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Intra Uterine Device (IUD)

The IUD goes inside your uterus. It is a type of long-acting reversible contraception (LARC). 

  • More than 99% effective
  • Works for three, five or 10 years depending on the type of IUD
  • ‘Fit and forget’ contraception – you don’t need to do anything after it is put in
  • There are two types: one with hormones, one without hormones
  • Your period is likely to change. There might be more or less bleeding depending on whether it contains hormones or not
  • You might need two appointments to get an IUD - one to check if it's right for you and one to have it put in. You will need to pay for both appointments (unless you are under 22). The IUD is free, for New Zealand residents, but you may need to pay a $5 prescription fee.  

Watch our video to see if an IUD is right for you. 


An IUD is a small object that goes inside your uterus.

There are two types of IUDs:

  • Copper IUD - contains copper, a type of metal
  • Hormonal IUD – contains the hormone progestogen (Mirena or Jaydess)

The IUD is put in your uterus by an experienced nurse or doctor. This is simple and safe. The procedure itself takes about five to 10 minutes, but your appointment will take about 40 minutes. During this time the nurse or doctor will explain how the insertion is done and will give you instructions about what to expect once your IUD is in place. 

You can’t feel it or tell it is there except by checking for the threads. If you are having penis in vagina sex, your partner should not be able to feel it. You can still use tampons.

The removal threads come out of your cervix and curl up inside the top of your vagina – they don’t hang outside.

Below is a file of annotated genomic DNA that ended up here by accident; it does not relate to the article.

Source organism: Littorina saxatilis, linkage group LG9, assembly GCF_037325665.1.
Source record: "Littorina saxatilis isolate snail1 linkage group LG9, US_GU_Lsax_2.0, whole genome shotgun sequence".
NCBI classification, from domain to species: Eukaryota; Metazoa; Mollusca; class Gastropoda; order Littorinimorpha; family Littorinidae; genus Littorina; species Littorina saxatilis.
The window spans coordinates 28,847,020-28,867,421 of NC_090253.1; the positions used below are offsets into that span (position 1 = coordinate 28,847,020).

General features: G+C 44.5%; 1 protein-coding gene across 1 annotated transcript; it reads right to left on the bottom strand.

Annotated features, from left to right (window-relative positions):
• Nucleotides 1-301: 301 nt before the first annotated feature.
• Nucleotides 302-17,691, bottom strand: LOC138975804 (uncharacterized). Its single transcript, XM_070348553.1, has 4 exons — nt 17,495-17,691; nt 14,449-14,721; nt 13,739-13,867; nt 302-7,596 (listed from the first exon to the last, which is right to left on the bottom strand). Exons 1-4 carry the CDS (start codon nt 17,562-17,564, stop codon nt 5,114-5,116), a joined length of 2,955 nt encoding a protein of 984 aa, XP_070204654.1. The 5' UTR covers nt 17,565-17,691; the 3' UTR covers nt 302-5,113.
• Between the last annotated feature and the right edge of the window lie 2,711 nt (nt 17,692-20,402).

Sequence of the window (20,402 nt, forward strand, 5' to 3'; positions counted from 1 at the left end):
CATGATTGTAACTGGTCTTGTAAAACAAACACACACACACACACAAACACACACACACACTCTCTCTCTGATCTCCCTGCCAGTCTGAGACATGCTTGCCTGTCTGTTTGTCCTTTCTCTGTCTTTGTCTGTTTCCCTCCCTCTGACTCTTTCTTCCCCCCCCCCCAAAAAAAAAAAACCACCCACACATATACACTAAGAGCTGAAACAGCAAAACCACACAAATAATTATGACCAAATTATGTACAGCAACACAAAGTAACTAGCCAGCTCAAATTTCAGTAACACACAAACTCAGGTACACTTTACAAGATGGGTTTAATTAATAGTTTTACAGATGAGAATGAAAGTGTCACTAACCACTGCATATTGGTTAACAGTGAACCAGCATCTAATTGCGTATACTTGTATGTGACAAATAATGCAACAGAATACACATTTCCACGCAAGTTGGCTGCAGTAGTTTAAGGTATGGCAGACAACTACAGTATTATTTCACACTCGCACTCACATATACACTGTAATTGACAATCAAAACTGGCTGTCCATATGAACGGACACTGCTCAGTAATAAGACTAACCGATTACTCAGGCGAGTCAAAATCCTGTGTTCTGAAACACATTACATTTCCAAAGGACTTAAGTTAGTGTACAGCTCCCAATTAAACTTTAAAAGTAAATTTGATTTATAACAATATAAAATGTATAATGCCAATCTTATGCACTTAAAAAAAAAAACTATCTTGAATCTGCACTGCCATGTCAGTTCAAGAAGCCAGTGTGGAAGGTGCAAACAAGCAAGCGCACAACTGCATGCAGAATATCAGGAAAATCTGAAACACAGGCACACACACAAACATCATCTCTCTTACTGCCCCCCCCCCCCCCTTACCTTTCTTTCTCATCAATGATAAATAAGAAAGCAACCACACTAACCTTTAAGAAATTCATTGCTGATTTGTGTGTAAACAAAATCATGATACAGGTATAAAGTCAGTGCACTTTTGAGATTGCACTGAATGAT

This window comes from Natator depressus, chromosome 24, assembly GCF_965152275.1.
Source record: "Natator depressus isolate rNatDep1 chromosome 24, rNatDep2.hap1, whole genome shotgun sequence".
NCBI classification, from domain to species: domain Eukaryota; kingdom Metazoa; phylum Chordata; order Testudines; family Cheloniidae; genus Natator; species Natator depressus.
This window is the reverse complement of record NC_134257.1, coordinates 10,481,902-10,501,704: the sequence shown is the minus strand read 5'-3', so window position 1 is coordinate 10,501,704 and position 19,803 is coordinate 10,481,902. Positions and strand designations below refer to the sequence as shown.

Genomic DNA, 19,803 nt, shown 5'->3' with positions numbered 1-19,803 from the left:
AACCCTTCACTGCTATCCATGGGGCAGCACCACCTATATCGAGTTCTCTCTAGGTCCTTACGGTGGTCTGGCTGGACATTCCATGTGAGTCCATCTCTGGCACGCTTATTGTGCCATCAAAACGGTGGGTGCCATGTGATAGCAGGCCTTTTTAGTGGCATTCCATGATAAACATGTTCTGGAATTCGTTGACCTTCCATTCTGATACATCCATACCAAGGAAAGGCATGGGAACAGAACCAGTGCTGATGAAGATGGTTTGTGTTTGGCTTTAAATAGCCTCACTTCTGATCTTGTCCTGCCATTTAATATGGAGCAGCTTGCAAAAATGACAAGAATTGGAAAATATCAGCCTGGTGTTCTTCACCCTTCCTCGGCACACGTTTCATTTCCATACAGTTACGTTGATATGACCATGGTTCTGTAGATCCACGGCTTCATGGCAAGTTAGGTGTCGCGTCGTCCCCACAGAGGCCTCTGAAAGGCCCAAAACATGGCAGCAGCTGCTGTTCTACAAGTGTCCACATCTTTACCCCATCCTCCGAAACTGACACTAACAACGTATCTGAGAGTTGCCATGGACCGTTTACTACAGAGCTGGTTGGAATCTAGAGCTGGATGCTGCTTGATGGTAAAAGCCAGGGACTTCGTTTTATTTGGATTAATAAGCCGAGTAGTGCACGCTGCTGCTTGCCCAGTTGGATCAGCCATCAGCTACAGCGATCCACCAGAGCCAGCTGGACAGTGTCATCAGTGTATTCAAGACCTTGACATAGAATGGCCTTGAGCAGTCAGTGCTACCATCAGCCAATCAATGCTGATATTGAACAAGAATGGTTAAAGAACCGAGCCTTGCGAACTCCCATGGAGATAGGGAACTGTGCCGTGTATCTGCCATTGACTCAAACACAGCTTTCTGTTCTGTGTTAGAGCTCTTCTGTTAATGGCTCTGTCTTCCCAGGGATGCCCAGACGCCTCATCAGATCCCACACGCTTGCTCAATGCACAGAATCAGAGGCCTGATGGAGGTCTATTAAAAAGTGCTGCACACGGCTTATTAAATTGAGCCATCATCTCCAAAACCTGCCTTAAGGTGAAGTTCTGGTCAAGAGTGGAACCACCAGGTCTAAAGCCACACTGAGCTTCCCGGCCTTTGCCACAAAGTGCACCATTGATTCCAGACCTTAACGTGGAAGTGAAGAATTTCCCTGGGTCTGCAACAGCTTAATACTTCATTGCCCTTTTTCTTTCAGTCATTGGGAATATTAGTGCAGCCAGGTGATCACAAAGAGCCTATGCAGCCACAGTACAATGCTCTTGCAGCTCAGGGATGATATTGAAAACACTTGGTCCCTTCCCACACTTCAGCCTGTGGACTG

Intra uterine device or IUDHOW DOES IT WORK?

The hormones or the copper stop the sperm reaching the egg. Sometimes, sperm does reach the egg (fertilisation) so the IUD stops the egg from attaching to the wall of the uterus.


Copper and hormonal IUDs are at least 99% effective. Only 1 in 100 people will get pregnant each year.


You might need two appointments to get an IUD - one to check if it's right for you and one to have it put in. You will need to pay for both appointments (unless you are under 22). The IUD is free, for New Zealand residents, but you may need to pay a $5 prescription fee.  


Most people notice some changes to their period.

With a copper IUD, your periods might be longer, heavier and more painful, especially in the first few months. This usually gets better with time.

With a hormonal IUD (Mirena or Jaydess), you might have spotting in the first few months and then light or no periods.


Yes, you will be able to get pregnant as soon as the IUD is taken out.

Pregnancy is very rare with an IUD in place. If you do get pregnant with an IUD in, there is no extra risk for your baby, but there is a risk of complication in the pregnancy. If you think you might be pregnant, talk with your doctor as soon as possible. It is best to remove the IUD. 


  • Long acting – it lasts for between 3 and 10 years depending on the type of IUD
  • Reversible – you can choose to have it taken out at any time. After that, you will be able to get pregnant 
  • 99% effective – it works very well
  • You don’t need to think about contraception every day
  • Does not affect breastfeeding
  • Does not get in the way of sex
  • The copper IUD does not contain any hormones
  • The copper IUD can also be used as emergency contraception